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New to running?

On this page we've gathered together some useful info for those new to running or want to run but don't know where to start.

The Tortoise & Hare weekday club runs usually last "about an hour", the pace varies depending on who is running but there is usually a slow, medium and fast group allowing everyone to run at their own pace. The different groups will start and finish together with the fastest group covering the most distance between the two.

But I've never run before, where do I start?

If you're an absolute beginner there's a lot of options out there for you, but just like any increase in exercise, make sure you're healthy enough to start so consult your GP as necessary.

Many people start on their own with a "Couch to 5k" programme, these ease you into moving quicker a bit at a time and allow you to build up your pace gently over several weeks. There are many variations such as Couch to 5k  Runners World and  Coolrunning but they usually start with the "Walk a bit - jog a bit - walk a bit - jog a bit" formula. 

In Cranleigh there's also the Cranleigh Sunflowers, a group of ladies that jog and run around Cranleigh and get together each Sunday for "An hour of laughter and exercise with no competition". Members vary from absolute beginners who've never run to those getting back in shape.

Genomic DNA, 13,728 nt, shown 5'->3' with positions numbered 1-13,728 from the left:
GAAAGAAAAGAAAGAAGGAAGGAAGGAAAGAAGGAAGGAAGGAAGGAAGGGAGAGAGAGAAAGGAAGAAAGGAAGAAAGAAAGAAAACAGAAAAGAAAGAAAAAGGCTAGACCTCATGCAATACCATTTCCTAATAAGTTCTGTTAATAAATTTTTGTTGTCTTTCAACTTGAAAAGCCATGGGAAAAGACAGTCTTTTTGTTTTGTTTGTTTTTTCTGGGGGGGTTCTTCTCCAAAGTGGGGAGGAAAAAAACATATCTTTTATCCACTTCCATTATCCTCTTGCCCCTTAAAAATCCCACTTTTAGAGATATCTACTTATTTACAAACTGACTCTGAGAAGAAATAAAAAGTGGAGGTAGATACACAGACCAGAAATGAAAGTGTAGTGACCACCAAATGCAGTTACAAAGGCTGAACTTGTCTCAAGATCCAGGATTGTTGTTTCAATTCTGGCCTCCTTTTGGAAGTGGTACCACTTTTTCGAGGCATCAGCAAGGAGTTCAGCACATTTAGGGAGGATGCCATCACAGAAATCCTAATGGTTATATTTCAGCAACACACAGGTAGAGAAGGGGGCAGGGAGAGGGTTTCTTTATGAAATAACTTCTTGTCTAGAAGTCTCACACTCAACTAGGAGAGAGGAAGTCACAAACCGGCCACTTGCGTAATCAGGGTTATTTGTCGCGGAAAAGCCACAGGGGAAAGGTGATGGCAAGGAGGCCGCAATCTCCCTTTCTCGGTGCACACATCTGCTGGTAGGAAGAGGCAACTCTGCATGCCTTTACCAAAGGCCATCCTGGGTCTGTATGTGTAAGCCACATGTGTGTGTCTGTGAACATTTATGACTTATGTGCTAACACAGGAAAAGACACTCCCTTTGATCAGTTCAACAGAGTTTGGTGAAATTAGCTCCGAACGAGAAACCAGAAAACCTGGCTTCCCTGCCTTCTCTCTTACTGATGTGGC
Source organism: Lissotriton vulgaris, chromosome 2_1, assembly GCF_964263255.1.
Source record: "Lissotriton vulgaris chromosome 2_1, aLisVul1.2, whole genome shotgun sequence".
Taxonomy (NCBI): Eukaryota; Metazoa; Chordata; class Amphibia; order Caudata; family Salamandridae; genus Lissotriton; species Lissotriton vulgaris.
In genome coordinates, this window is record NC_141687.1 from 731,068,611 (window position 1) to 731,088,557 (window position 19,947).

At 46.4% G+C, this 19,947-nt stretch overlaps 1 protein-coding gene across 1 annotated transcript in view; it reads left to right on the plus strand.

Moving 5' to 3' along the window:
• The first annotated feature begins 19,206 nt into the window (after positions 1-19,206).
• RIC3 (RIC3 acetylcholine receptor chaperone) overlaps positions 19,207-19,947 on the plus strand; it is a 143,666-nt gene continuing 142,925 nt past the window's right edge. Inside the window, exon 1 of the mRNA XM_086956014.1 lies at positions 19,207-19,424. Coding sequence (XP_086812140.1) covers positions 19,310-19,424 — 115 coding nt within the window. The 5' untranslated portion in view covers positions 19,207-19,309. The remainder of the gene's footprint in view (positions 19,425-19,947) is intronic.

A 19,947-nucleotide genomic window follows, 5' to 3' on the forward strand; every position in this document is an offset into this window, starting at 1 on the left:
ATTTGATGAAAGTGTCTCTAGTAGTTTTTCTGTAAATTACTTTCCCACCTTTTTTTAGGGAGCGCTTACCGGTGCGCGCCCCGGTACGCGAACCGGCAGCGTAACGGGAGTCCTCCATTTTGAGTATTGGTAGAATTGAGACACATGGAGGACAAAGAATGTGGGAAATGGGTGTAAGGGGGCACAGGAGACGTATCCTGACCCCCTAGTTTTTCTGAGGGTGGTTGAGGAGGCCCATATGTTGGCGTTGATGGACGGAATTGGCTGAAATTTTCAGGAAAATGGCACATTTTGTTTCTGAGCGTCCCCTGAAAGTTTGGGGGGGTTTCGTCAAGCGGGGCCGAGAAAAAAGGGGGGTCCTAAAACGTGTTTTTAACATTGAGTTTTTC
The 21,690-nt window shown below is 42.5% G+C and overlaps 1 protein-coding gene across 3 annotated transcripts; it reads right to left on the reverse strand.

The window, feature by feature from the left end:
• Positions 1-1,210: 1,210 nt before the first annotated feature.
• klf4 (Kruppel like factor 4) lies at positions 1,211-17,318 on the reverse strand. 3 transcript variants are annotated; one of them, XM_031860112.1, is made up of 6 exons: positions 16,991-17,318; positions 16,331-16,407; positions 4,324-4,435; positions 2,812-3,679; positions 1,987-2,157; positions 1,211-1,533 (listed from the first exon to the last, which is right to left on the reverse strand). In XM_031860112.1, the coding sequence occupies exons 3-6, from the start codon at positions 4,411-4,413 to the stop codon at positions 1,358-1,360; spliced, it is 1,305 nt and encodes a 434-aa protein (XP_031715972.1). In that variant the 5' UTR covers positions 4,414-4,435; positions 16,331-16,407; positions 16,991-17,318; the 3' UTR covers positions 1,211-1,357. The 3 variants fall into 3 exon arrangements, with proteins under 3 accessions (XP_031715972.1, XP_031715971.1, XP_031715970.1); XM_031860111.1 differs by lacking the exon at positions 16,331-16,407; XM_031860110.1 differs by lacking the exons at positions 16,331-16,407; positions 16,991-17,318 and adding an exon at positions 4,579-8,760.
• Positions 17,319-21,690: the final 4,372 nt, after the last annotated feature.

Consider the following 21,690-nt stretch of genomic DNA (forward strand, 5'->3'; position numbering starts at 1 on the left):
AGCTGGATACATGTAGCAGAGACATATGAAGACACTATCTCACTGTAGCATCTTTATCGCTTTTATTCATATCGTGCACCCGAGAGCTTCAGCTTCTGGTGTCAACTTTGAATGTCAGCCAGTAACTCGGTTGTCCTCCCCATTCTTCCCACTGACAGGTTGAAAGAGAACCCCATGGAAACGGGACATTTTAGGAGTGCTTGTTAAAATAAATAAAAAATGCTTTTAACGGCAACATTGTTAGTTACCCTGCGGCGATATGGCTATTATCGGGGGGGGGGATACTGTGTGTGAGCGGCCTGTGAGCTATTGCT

Do you want to start running on your own?

It's good to share the pride that comes from turning that fast walk into a jog and then into a run, but starting from zero can seem daunting as you won't know what to expect and will probably think "But I'm unfit, I'll look silly". You'll probably be able to make quicker progress than you thought possible, and nobody looks silly when they're running. (Or this that everyone looks silly when they're running?) It doesn't matter, either way you won't look any sillier than everyone else out there, and running with others is an amazing motivator.

Motivation - that's what I need!

Set yourself a challenge: Promise to do a run for charity and tell everyone you're doing it, follow a set training program and tell your family and friends to kick you out the door; promise to go out once a week no matter what!

But what about injuries? Don't runners get hurt?

Sometimes but not that often and the benefits from any exercise usually far outweigh the risks of injury while participating. [We'll update this with a link to our "info for injuries" page when it's ready]

I can run, but I can't run for an hour, what should I do?

How close are you? If you're not yet running a 5k then try following one of the programs above. If you are, then how about moving up to the 10k?